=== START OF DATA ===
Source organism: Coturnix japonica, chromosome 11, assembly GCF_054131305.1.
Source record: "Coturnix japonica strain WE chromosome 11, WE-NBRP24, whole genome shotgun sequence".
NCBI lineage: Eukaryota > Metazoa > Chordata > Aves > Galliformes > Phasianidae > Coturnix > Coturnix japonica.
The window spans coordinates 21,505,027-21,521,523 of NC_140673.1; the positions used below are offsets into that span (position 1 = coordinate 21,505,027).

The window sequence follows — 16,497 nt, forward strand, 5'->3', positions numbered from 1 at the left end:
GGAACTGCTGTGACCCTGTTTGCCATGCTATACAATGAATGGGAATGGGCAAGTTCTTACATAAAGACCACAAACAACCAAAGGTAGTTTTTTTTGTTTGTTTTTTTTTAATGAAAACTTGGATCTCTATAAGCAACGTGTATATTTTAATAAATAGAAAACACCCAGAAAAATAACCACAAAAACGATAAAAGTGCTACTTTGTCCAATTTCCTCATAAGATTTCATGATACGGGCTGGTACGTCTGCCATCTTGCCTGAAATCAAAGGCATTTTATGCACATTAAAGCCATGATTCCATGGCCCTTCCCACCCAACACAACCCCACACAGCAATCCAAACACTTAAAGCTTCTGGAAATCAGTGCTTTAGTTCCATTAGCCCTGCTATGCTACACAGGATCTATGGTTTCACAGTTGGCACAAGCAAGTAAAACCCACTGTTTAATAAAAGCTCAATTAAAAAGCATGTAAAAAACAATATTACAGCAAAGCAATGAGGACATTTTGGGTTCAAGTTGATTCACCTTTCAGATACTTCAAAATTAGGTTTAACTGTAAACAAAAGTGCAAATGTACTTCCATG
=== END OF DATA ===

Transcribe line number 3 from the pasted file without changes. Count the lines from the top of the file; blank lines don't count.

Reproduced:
NCBI lineage: Eukaryota > Metazoa > Chordata > Aves > Galliformes > Phasianidae > Coturnix > Coturnix japonica.